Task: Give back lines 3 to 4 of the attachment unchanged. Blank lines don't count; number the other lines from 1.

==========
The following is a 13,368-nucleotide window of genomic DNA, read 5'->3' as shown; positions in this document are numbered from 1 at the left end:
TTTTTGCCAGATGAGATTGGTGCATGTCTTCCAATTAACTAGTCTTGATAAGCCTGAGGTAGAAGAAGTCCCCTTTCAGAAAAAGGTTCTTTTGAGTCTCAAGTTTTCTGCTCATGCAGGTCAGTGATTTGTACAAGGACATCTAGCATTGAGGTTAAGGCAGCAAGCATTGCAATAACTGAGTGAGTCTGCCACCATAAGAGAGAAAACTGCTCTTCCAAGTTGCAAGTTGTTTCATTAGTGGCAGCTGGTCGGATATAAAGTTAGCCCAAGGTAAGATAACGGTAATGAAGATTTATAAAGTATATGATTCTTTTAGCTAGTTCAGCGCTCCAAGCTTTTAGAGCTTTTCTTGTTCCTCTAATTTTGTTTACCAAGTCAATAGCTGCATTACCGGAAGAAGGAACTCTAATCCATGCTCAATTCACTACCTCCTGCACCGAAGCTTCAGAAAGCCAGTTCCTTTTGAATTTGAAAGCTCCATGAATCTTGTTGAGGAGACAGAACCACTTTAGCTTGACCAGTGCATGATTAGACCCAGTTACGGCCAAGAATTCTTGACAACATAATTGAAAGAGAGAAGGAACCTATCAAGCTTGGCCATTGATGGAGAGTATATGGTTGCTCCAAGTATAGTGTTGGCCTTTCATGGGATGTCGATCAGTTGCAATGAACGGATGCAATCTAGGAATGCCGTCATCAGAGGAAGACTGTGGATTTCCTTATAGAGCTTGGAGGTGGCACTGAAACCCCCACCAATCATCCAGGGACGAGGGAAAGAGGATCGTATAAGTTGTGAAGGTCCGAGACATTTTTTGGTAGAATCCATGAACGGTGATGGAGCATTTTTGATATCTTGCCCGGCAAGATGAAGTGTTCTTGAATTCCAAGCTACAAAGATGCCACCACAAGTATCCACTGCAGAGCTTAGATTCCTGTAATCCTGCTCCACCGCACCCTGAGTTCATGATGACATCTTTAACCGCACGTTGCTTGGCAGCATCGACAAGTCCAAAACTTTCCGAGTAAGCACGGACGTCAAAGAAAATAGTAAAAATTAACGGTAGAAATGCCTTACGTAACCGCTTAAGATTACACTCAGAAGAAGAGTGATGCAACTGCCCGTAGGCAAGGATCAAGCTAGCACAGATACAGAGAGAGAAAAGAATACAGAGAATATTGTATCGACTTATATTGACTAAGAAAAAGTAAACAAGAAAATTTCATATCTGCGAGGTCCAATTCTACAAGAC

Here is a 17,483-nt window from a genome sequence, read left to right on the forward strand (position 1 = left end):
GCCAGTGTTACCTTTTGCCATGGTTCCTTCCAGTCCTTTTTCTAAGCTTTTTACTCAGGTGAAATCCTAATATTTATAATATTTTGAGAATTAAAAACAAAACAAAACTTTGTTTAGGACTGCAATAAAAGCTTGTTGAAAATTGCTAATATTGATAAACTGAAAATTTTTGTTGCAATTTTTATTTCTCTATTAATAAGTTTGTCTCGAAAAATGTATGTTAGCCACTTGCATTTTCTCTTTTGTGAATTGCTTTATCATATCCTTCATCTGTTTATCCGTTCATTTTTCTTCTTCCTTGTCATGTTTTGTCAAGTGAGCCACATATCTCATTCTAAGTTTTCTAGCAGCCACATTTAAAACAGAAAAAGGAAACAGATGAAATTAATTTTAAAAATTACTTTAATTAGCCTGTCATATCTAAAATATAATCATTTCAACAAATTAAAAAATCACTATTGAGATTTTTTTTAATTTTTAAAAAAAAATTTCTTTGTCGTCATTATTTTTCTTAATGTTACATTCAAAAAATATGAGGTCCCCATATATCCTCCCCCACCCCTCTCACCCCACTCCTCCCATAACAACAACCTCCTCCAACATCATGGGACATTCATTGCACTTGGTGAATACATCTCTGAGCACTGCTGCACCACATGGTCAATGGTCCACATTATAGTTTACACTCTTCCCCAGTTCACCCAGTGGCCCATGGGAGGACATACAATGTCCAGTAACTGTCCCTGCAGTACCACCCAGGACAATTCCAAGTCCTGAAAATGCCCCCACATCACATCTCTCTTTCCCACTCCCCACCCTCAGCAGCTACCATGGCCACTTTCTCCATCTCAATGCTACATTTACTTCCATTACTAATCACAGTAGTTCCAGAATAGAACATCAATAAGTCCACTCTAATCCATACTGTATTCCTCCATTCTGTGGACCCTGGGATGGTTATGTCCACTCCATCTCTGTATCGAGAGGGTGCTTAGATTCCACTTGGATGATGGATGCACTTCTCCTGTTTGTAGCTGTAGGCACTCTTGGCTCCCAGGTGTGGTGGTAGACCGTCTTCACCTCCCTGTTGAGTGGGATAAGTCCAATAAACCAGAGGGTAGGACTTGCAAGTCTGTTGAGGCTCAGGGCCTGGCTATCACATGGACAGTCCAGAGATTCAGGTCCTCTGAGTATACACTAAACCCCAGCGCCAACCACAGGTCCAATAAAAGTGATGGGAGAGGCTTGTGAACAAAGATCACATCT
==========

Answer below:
Here is a 17,483-nt window from a genome sequence, read left to right on the forward strand (position 1 = left end):
GCCAGTGTTACCTTTTGCCATGGTTCCTTCCAGTCCTTTTTCTAAGCTTTTTACTCAGGTGAAATCCTAATATTTATAATATTTTGAGAATTAAAAACAAAACAAAACTTTGTTTAGGACTGCAATAAAAGCTTGTTGAAAATTGCTAATATTGATAAACTGAAAATTTTTGTTGCAATTTTTATTTCTCTATTAATAAGTTTGTCTCGAAAAATGTATGTTAGCCACTTGCATTTTCTCTTTTGTGAATTGCTTTATCATATCCTTCATCTGTTTATCCGTTCATTTTTCTTCTTCCTTGTCATGTTTTGTCAAGTGAGCCACATATCTCATTCTAAGTTTTCTAGCAGCCACATTTAAAACAGAAAAAGGAAACAGATGAAATTAATTTTAAAAATTACTTTAATTAGCCTGTCATATCTAAAATATAATCATTTCAACAAATTAAAAAATCACTATTGAGATTTTTTTTAATTTTTAAAAAAAAATTTCTTTGTCGTCATTATTTTTCTTAATGTTACATTCAAAAAATATGAGGTCCCCATATATCCTCCCCCACCCCTCTCACCCCACTCCTCCCATAACAACAACCTCCTCCAACATCATGGGACATTCATTGCACTTGGTGAATACATCTCTGAGCACTGCTGCACCACATGGTCAATGGTCCACATTATAGTTTACACTCTTCCCCAGTTCACCCAGTGGCCCATGGGAGGACATACAATGTCCAGTAACTGTCCCTGCAGTACCACCCAGGACAATTCCAAGTCCTGAAAATGCCCCCACATCACATCTCTCTTTCCCACTCCCCACCCTCAGCAGCTACCATGGCCACTTTCTCCATCTCAATGCTACATTTACTTCCATTACTAATCACAGTAGTTCCAGAATAGAACATCAATAAGTCCACTCTAATCCATACTGTATTCCTCCATTCTGTGGACCCTGGGATGGTTATGTCCACTCCATCTCTGTATCGAGAGGGTGCTTAGATTCCACTTGGATGATGGATGCACTTCTCCTGTTTGTAGCTGTAGGCACTCTTGGCTCCCAGGTGTGGTGGTAGACCGTCTTCACCTCCCTGTTGAGTGGGATAAGTCCAATAAACCAGAGGGTAGGACTTGCAAGTCTGTTGAGGCTCAGGGCCTGGCTATCACATGGACAGTCCAGAGATTCAGGTCCTCTGAGTATACACTAAACCCCAGCGCCAACCACAGGTCCAATAAAAGTGATGGGAGAGGCTTGTGAACAAAGATCACATCT